Hunted: The Demon's Forge (PC, PlayStation 3, Xbox 360 [reviewed])Developer: inXilePublisher: BethesdaReleased: May 31, 2011MSRP: $59.99 Much has been made of Hunted's unique blend of two different but equally well-worn genres -- roleplaying games and cover-based shooters. In fact, a popular way of describing the game has been to dub it Gears of Warcraft, due to its very obvious modeling on two highly successful franchises.  In truth, the game has very little in common with roleplaying games outside of its aesthetic qualities. There's no leveling up, no inventory, and very little in the way of loot. While there are a selection of weapons that appear with increasingly powerful attributes, characters are restricted to one melee and one ranged weapon at any time. You also get a shield and one piece of armor. That's it for your equipment. So, Hunted is not so much World of Warcraft. The thing is, it's not much like Gears of War either. While ranged combat with bows is a central focus of the game, and a cover system is in place, it won't take you long to work out that using cover is a bad idea. In fact, even manually aiming is a waste of time as it's far more useful to run-and-gun -- or run-and-bow, as the case may be. If you're looking for a game that truly mixes shooters and roleplayers, you actually won't find it here.  That's not to say Hunted is a bad game. In fact, despite failing in its central objective, Hunted is a surprisingly fun action title that gives you a choice between ranged warfare and hack n' slash brutality, managing both with respectable adequacy.  The Demon's Forge stars two antiheroes, Caddoc and E'lara, a pair of mercenaries who find themselves working for a mysterious woman on a particularly shady quest. The story is pretty forgettable and your mileage may vary in terms of whether you find the protagonists charming or irritating, but it's a relatively inoffensive narrative with a lighthearted edge to it, in spite of the dark visuals and a handful of grisly concepts. There's also an intriguing method of getting alternate endings, something that could have been truly outstanding if the developers had fleshed it out a lot more.  Although both characters are equipped for ranged and personal combat, Caddoc and E'lara are each suited to a particular role. Caddoc, with his ability to unleash a powerful physical attack and equip more powerful hand-to-hand weapons, is the fighter, while E'lara uses a wider range of bows and unique projectile attacks to provide support from afar. The two characters compliment each other quite well, though I find that E'lara is much more fun despite my usual gravitation toward melee characters. It's not that Hunted's melee combat is particularly bad, it's just not very well refined. Enemies tend to crowd the player and it's much more effective, not to mention fun, to circle them and repeatedly fire arrows (tip: Always use the weaker, "Fast" type bows, as they are misleadingly more deadly than stronger, slower ones). As well as general attacks, players will use collected crystals to enhance a variety of character-specific and general magic attacks. E'lara can charge her arrows with unique properties, such as ice and armor-penetrating arrows, while Caddoc gains offensive charges and whirlwinds. There are three battle spells that either character can use -- lightning, fireballs and area-of-attack sigils. Each skill and spell can be further upgraded by using more crystals, with benefits including greater damage, less mana cost, and wider areas of effect.  Although they don't level up, Caddoc and E'lara can fulfill certain gameplay objectives to improve their attributes. These requirements are naturally earned through the course of play -- for example, earning a certain number of ranged kills can increase the damage done with arrows. These extras are cool, and the health and mana extensions are very welcome, but there's not much to the character development that will dramatically alter the gameplay. As well as combat, the game serves an occasional puzzle, mostly centered around the co-operative powers of Caddoc and E'lara. As with so much in this game, the attempts at brainteasing are shallow at best, usually consisting of simply "push this wall" or "shoot an arrow here." The more puzzling elements are often completely voluntary, hidden off the beaten path and often bestowing optional rewards -- usually a weapon with a powerful charged attack that, when out of charges, will become much weaker. Until you unlock a secondary weapon slot, these "rewards" are pretty worthless, as any player will foresight will keep a permanently moderate weapon over a temporarily powerful one. Hunted is a pretty decent game at its core, and the mix of fighting styles works better than one would expect, especially from a company that has never been known for action games and has spent over half a decade working on very small titles. While there's a definite lack of polish (for instance, players can perform executions on weakened enemies, but the animations never sync up properly), The Demon's Forge is a fun ride with combat that mostly remains quite tight.  However, Hunted is let down by the fact that it consistently reinforces one's belief that it could have been so much more. The bare bones approach to storytelling and character development is surprising, when a little more depth could have made this game a real keeper. Nowhere is this more apparent than with the boss fights, most of which are built up as large, epic encounters, but end up as rather short, underwhelming, unchallenging fights. Every time Hunted threatens to make a leap from decent to great, it seems to sink back to complacency, afraid to risk aiming above its station.  Playing with an AI partner brings its own set of frustrations, since your allied character seems intent on making life difficult. It will steal your kills, frequently stand in the way of your ranged fire, and run to weapons racks to steal the loot before you. If you accidentally swap your shield for one you don't want, it'll likely pick up your superior equipment before you can correct your mistake. The AI is unhelpful, greedy and selfish ... and in that way, inXile possibly deserves praise for creating a partner that perfectly mimics a random Xbox Live partner.  As far as the vaunted two-player option goes, I'm going to tell you right now that I wasn't able to try it, but that my inability to play adequately matches the experience players will have. The game does not feature drop-in/drop-out co-op, something that I would've thought was obligatory for a campaign-driven game like this. With that in mind, I tried to find a game over several days, at different times, and came up short. Usually the game found nobody online, but sometimes I'd get a "game session full" message. If I had been able to play the game while keeping it open for a player to drop in, I may have had luck, but no player should be expected to sit in an empty lobby, hoping that another lost soul will wander through Hunted's desolate servers at the same time. I am absolutely baffled that a game so reliant on co-op gameplay offered such a pathetically lackluster matchmaking system. The same can be said for Hunted's "Crucible" mode, inXile's answer to a map making system. To call it a map maker, however, would be to heap grossly undue praise upon it. In reality, Crucible mode offers potential level editors a selection of pre-packed arenas in which they get to control the type and number of enemies, the available weapons, and various other simplified gameplay modifications, all of which are unlocked by collecting gold in Adventure mode. The actual potential for individuality is rather sparse, and players can't even keep their developed characters from the campaign. Yet again, what could have been an incredible and differentiating option comes up incredibly short.  If I sound harsh, it's because I genuinely like Hunted and enjoyed the majority of my time with it. However, to see a game do itself such a disservice and offer so little in comparison to its significant potential is exasperating. It's obvious that Hunted was never going to be a triple-A smash hit success, but that doesn't mean it had to willingly underachieve. Instead of getting a uniquely special game, players will get a relatively fun little action title with an overwhelming sense that many things are missing. I want The Demon's Forge to be a success because I want inXile to make a lot more games and Hunted to become a series that fulfills its promise. However, I have to be honest and say that you will miss nothing at all if you choose to ignore the game. I'd definitely recommend you try it out if you're bored and looking for a good time waster, but playing Hunted is just not essential, especially in a period where bigger and better games are looming on the horizon to snap up your time and money.  A solid experience let down by the fact that it never strives to be more than a solid experience.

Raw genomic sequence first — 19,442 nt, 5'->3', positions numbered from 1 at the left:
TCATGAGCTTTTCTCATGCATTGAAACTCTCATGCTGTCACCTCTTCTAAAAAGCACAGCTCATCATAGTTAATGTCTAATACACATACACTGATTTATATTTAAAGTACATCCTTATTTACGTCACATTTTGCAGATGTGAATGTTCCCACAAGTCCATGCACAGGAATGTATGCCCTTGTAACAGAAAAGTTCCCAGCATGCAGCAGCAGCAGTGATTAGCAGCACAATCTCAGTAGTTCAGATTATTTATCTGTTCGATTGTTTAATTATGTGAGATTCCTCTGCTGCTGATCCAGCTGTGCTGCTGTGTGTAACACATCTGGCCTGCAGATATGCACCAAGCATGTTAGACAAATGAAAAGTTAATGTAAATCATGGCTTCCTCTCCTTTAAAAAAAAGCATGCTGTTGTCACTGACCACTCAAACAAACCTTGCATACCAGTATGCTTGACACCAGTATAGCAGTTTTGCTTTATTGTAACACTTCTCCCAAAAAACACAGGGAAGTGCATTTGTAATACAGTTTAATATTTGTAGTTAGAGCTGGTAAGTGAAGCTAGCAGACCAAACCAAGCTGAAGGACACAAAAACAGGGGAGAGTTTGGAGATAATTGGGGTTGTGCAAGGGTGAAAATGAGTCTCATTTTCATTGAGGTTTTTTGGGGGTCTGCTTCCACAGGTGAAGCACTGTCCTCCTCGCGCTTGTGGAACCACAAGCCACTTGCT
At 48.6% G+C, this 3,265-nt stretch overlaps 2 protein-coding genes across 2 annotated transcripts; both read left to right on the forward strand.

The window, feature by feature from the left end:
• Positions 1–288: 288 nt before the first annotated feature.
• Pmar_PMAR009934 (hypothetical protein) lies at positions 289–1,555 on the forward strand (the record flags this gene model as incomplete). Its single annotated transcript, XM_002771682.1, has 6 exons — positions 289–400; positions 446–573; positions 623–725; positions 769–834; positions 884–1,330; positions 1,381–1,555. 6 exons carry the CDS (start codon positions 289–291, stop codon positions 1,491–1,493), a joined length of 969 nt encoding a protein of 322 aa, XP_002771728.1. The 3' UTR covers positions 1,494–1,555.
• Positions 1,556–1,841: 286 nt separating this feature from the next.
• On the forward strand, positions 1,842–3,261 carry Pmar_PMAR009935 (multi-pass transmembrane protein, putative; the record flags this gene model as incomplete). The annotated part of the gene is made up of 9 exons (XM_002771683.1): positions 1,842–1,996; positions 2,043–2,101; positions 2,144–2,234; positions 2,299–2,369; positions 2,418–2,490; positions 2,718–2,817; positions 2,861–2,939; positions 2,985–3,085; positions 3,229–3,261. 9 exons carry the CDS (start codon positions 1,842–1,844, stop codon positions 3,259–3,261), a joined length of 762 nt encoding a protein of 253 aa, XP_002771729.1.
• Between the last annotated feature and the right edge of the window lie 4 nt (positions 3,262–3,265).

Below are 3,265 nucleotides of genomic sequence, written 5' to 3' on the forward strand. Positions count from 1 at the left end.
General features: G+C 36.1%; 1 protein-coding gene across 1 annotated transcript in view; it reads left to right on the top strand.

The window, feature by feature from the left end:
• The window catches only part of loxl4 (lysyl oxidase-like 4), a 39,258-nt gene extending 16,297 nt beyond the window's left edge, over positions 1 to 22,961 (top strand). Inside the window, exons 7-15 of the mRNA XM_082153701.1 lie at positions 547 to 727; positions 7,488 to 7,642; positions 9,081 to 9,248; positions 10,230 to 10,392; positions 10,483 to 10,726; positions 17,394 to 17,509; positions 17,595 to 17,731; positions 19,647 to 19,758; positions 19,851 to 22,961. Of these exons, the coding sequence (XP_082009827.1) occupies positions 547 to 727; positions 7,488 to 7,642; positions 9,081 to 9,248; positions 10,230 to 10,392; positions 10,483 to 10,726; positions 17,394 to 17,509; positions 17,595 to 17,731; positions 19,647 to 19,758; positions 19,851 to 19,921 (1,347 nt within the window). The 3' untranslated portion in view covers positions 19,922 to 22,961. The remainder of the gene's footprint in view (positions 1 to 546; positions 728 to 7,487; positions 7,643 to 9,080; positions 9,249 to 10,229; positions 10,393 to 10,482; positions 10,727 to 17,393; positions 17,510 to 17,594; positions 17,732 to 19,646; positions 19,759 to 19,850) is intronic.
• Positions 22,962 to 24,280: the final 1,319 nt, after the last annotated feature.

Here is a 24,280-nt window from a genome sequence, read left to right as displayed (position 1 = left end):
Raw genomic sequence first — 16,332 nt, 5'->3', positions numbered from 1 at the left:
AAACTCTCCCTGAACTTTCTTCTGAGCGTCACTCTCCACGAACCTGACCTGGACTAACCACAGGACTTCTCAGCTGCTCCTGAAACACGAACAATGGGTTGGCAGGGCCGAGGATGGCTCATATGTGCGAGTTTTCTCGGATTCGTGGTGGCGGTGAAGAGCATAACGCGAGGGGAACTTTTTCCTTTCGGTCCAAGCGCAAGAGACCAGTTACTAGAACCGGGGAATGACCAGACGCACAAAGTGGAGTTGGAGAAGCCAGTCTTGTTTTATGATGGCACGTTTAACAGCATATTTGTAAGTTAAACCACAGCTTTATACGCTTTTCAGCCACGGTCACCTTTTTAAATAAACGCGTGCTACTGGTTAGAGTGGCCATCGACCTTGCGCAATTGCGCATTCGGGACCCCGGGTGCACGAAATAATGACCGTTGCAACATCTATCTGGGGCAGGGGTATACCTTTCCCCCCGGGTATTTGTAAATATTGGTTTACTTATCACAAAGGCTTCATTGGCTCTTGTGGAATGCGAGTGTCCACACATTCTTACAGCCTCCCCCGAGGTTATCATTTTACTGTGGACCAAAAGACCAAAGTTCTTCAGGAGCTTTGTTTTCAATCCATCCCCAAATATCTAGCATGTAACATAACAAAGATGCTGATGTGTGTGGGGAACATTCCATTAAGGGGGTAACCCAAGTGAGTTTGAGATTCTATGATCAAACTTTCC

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The last time inXile graced the world with a console roleplaying was with The Bard's Tale back in 2004. Since then, the studio has been quietly working away on a number of mobile games, so it's certainly interesting to see th...

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Hunted: The Demon's Forge official launch trailer


May 26
// Jim Sterling
Here's the launch trailer for Hunted: The Demon's Forge, which finally releases next week. I've had my eye on this game for quite some time, and I'm certainly hoping for good things.  The trailer does a good job of maki...
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Hunted: The Demon's Forge video is about some sounds


May 20
// Jim Sterling
Developer diaries really are arrogant. It's like nobody asked the developers to make a documentary, so the developers made it themselves.  Nevertheless, I'm still looking forward to Hunted: The Demon's Forge, so I'll le...
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Hunted: The Demon's Forge goes to war with monsters


May 12
// Jim Sterling
Bethesda has released a new trailer for Hunted: The Demon's Forge, titled "At War With Monsters." The footage features monsters and some war. That's good.  Hype for this game has been rather low, but I'm very much into it and I'm looking forward to seeing if the final product turns out well. Guess we'll see!